Ethmoid Bone

Definition of Ethmoidal Bone

The ethmoidal bone is a small solitary cranial bone that separates the nasal cavity from the brain. The bone derived its name from the Greek term ‘ethmos’, which means sieve, owing to its porous and spongy texture.

Location of the Ethmoidal Bone

Situated at the center of the skull, precisely at the roof of the nose, between the two orbits.

Key Characteristics

Type  Irregular Bone
Number in the human body 1
Connects with Maxillae, inferior nasal conchae, vomer, nasal, frontal, lacrimal, palatine, and sphenoid bones.
Ethmoidal Bone


It constructs the walls of the eye socket, nasal cavity, nasal septum, and the anterior cranial fossa floor.


This cube-shaped bone comprises three sections – the cribriform plate, the perpendicular plate, and two ethmoidal labyrinths.

Anatomical Diagram of the Ethmoidal Bone

1. Cribriform plate

This segment of the ethmoidal bone rests within the ethmoidal notch of the frontal bone, forming the roof of the nasal cavity. The structure is named after the Latin term ‘cribriform’, denoting ‘perforated’, as this plate has numerous perforations, giving it a sieve-like appearance. It permits the passage of olfactory fibers from the nasal cavity to the anterior cranial fossa. The plate also contains a small vertical bony projection called crista galli, to which the falx cerebri (a crescent-shaped sheet of dura mater that separates the two cerebral hemispheres) attaches.

2. Perpendicular plate

It is a thin lamina descending from the cribriform plate, attaching inferiorly to the septal cartilage and forming the upper two-thirds of the nasal septum.

3. Ethmoidal labyrinths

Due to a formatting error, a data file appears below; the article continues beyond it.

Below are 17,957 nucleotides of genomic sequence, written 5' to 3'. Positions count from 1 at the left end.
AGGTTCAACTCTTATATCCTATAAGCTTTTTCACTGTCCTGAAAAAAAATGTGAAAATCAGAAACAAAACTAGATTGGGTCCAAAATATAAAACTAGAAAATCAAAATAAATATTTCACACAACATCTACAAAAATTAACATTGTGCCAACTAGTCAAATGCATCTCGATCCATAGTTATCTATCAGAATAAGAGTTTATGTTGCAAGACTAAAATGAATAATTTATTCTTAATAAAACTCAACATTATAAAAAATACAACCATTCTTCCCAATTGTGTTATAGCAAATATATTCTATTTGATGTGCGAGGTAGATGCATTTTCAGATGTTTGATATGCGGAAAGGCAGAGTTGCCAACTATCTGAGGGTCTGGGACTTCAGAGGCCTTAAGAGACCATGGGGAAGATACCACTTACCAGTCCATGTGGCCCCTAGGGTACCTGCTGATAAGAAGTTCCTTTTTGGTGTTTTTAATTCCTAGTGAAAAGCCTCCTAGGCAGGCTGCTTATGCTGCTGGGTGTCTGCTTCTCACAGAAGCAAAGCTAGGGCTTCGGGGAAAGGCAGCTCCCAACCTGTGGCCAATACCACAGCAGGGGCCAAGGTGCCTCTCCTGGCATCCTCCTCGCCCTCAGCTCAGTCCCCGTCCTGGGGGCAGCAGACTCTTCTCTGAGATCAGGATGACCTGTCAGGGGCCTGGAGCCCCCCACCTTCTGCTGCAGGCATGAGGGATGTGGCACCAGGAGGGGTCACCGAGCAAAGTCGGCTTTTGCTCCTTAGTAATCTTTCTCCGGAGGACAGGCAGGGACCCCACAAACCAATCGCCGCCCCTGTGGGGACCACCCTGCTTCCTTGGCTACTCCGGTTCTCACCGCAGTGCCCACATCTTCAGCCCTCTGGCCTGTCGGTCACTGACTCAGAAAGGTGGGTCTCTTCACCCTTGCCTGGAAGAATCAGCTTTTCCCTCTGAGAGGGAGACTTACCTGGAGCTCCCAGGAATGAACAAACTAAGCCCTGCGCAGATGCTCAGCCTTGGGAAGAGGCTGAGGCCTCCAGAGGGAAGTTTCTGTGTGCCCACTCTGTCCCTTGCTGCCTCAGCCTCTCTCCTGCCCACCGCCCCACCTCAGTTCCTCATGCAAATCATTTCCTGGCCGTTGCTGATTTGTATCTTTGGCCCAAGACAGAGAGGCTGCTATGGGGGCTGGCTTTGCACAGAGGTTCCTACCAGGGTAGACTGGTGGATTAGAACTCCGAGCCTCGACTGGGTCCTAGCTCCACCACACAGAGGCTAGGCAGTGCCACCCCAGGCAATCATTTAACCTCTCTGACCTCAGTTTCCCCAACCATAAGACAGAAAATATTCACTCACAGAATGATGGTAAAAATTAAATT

The ethmoidal labyrinths are extensive masses located on both sides of the perpendicular plate. They consist of multiple thin-walled compartments known as ethmoidal cells, which constitute the ethmoidal sinus. The number of these cells increases with age. These labyrinths also form a part of the superior and middle nasal conchae.

Each labyrinth is composed of two bone sheets – an orbital plate and a medial sheet. The orbital plate is the lateral bone sheet that forms the medial wall of the orbit. Conversely, the medial sheet constitutes the upper lateral wall of the nasal cavity, from which the superior and middle nasal conchae extend into the nasal cavity.

The outer edges of these labyrinths are termed the orbital lamina or lamina papyracea. This lamina connects with the frontal bone, palatine bone, lacrimal bone, and sphenoid bone, forming the major portion of the inner wall of the eye cavity.

Muscle Attachment

Since the ethmoidal bone is a component of the orbit, it is associated with the following seven extraocular muscles:

  1. Lateral rectus
  2. Medial rectus
  3. Superior rectus
  4. Inferior rectus
  5. Superior oblique
  6. Inferior oblique


The ethmoidal bone connects with 5 paired and 3 unpaired bones:

  1. Paired bones – Inferior nasal conchae, maxillae, lacrimal, palatine, and nasal bones.
  2. Unpaired bones – Frontal, vomer, and sphenoid bones.


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